Parque García Sanabria
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The truth is that once you reach the heart of the city, you’ll find an interesting and friendly city with many beautiful corners and yet it still doesn’t figure on many visitors’ ‘places to visit’ lists.
As it turned out my friend was completely charmed by Santa Cruz; by its architecture, the friendliness of its residents, its museums and art galleries, restaurants and bars, historic streets and especially by one of the most imaginative and delightful parks you’re likely to find anywhere in the world - Parque García Sanabria.
Apart from a three year facelift, from 2003-2006, the park has acted as a tranquil sanctuary for Santa Cruceros escaping the hot and sultry city streets since the eponymous mayor opened it in the 1920s. It’s a fantastically imaginative use of city centre space; every inch has been planned to surprise and enchant those who venture into its dappled shade.
The best way to explore it is to begin at the constantly changing floral clock, donated by the Danish Consul in 1958, and follow the spiral path which circumnavigates the park, revealing treasures as it meanders in ever decreasing circles towards the park’s heart. Abstract sculptures, tropical plants, floral arches, an emerald bamboo tunnel, lily ponds with chuntering frogs, Santa Cruceros performing gentle aerobics, fountains, squabbling parrots and quirky touches assault your senses at every step.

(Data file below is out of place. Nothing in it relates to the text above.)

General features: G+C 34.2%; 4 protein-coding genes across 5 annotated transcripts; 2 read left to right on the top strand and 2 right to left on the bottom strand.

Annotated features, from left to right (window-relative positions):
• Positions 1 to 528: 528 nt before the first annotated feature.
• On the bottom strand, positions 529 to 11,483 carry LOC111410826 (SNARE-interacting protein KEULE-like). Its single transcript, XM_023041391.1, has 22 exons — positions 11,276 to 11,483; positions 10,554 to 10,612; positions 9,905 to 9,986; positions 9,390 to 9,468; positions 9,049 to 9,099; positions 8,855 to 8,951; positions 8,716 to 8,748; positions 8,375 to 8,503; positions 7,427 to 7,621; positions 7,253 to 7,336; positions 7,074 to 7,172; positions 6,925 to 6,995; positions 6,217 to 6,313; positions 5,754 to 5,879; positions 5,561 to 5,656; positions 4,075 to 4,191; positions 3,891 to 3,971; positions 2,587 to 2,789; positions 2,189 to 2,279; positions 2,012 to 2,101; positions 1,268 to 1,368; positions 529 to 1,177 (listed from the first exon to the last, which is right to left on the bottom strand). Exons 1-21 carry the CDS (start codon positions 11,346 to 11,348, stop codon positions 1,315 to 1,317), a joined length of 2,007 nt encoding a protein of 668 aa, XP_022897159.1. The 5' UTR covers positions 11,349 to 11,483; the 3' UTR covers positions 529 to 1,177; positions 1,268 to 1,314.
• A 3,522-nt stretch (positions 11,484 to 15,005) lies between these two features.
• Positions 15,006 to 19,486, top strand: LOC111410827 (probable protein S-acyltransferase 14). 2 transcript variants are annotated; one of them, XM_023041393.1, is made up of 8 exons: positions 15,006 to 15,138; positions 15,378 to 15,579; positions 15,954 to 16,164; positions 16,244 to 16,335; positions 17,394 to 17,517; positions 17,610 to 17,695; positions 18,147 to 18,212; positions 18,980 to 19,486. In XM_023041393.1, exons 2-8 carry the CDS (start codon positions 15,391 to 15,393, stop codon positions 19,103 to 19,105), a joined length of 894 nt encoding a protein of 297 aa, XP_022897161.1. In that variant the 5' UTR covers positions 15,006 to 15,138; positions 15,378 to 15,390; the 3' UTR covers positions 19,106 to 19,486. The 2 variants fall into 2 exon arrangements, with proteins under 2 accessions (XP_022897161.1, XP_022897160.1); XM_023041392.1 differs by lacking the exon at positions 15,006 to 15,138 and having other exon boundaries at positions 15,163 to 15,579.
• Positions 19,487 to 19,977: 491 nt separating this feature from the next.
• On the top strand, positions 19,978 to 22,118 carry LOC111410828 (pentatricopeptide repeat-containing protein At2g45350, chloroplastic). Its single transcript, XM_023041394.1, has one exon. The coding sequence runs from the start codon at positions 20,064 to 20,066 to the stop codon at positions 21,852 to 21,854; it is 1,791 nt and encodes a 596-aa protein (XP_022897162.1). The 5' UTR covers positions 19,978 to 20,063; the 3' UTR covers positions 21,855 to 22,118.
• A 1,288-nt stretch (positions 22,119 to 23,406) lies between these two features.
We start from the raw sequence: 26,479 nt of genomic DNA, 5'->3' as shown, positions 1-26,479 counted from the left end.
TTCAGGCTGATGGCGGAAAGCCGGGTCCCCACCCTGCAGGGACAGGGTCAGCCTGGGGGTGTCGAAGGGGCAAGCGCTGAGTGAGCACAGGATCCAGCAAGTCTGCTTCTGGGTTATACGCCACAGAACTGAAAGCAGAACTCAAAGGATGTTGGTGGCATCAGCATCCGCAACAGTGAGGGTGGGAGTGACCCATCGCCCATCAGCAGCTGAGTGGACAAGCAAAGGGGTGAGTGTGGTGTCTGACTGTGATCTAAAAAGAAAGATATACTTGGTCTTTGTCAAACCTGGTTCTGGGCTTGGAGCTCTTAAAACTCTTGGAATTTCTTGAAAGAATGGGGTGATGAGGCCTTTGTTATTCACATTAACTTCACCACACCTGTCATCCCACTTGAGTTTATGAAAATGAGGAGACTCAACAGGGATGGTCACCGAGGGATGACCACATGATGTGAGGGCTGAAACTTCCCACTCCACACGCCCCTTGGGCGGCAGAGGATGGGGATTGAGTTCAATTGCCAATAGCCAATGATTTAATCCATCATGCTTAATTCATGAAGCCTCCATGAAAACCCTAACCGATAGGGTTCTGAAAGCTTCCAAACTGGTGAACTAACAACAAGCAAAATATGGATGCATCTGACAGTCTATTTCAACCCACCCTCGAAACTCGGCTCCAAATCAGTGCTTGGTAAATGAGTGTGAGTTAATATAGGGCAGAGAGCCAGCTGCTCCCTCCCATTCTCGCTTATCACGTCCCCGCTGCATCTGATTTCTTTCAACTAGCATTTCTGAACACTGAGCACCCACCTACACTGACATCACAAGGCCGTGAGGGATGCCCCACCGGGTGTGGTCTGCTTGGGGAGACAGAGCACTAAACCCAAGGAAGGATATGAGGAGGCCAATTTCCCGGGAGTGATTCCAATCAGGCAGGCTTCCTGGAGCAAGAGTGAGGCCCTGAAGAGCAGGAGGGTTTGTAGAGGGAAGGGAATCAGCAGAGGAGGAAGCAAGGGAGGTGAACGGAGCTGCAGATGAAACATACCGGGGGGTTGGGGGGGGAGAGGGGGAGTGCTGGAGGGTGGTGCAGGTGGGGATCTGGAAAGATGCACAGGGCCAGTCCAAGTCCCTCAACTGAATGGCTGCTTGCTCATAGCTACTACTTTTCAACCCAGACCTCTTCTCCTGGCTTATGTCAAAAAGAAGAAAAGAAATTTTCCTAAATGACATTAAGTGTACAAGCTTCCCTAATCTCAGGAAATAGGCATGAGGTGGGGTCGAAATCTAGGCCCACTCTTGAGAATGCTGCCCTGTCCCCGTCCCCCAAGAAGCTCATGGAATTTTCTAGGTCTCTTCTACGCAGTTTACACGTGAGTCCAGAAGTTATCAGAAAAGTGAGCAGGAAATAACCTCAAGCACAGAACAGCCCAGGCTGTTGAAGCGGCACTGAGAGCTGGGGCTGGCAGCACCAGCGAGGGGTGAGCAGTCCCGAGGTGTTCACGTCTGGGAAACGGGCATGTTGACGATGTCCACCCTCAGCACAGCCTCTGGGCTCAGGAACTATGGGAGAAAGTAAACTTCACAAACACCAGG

Along the way benches provide welcome spots to rest, contemplate the mini wonders all around, try to identify plants and trees, or, if the romantic setting is just too much and your partner’s up for it, have a quick snog like many of park’s younger visitors.
That’s one of the beauties of Parque García Sanabria; it can be different things to different people; a sub tropical botanical garden, an outdoor art gallery, or just a delightful spot to recharge the batteries, read a book and simply chill out.
The spiral path continues onward until it reaches the heart of the park and its pièce de résistance, ‘Fecundidad’, by artist Frances Borges Salas. Framed by dancing plumes of water whose misty cloak makes her naked splendour even more sensuous, this magnificent sculpture alone is worth a trip to this most amiable of cities.
The park is a photographer’s dream. Point the camera in any direction and you’re pretty much guaranteed an interesting shot. One of my favourites is the bamboo tunnel, especially when the jacaranda tree is in bloom and the sand path is littered with lilac petals which contrast with the emerald bamboo shoots.
However, the star of the show is ‘Fecundidad’; either during the day or at night, when she’s lit, she’ll reward you with a good photo. The real test is to try to catch a rainbow in the mist that surrounds her – good luck, so far I’ve not managed it.